Fat cat warning on remuneration

Industry regulator FSA has written an open letter to all chief executives in the insurance and banking world.

Roughly translated, it is warning them all not to continue with some of the obscene practices which have rewarded people with more money than any normal person needs, whether or not they make a success of the job.

If you make a mess of your job, you get sacked. The FSA wants that to apply to the fat cats in the City too.

The main points:

There is widespread concern that inappropriate remuneration schemes, may have contributed to the present market crisis.

In the private sector, bodies such as the Counterparty Risk Management Policy Group (CRMPG) have identified remuneration structures as one of the possible driving forces behind current problems. The International Institute of Finance (IIF) reached a similar conclusion and has issued Principles of Conduct that they think should be adopted by firms. The FSA shares these concerns.

It would appear that in many cases the remuneration structures of firms may have been inconsistent with sound risk management. It is possible that they frequently gave incentives to staff to pursue risky policies, undermining the impact of systems designed to control risk, to the detriment of shareholders and customers.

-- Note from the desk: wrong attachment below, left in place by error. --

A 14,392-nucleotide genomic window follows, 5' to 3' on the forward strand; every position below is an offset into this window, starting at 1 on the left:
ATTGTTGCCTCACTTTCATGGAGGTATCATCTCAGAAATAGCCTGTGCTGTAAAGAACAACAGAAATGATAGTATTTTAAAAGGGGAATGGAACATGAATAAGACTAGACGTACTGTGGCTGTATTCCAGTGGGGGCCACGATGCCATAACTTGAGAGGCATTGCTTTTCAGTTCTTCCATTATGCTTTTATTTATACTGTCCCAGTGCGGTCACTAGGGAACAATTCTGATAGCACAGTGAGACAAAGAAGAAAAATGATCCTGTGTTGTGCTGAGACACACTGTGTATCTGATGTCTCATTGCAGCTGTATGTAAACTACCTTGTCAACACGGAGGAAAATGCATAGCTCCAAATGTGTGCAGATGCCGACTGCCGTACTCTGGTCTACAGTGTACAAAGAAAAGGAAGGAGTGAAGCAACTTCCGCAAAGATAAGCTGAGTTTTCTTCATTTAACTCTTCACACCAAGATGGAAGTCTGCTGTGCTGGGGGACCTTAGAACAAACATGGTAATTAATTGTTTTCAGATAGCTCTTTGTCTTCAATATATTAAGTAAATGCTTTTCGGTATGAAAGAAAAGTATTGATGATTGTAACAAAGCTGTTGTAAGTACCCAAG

Hector Sants, chief executive of the FSA has written to CEOs, telling them that: “The FSA has no wish to become involved in setting remuneration levels: that is a matter for directors who should ensure that they have effective structures in place to set remuneration policies and monitor remuneration levels throughout the firm. We want to ensure that firms follow remuneration policies that are aligned with sound risk management systems and controls, and with the firm's stated risk appetite.

“It is possible to set out some high level criteria against which policies can be assessed.

“I urge all firms to consider carefully their remuneration policies, especially in light of recent market developments. If the policies are not aligned with sound risk management, that is unacceptable. Immediate action will be required to change the policies.

“Between now and the end of the year we will arrange a further round of visits to all recipients of this letter. Our aim will be to gather more specific information about remuneration practices to assure that bad practices are not present and to seek further input on what would constitute good practice.

“Given the events of the past year firms recognise the need to review their remuneration policies and to take steps to change them if necessary.”

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Fat cat warning on remuneration
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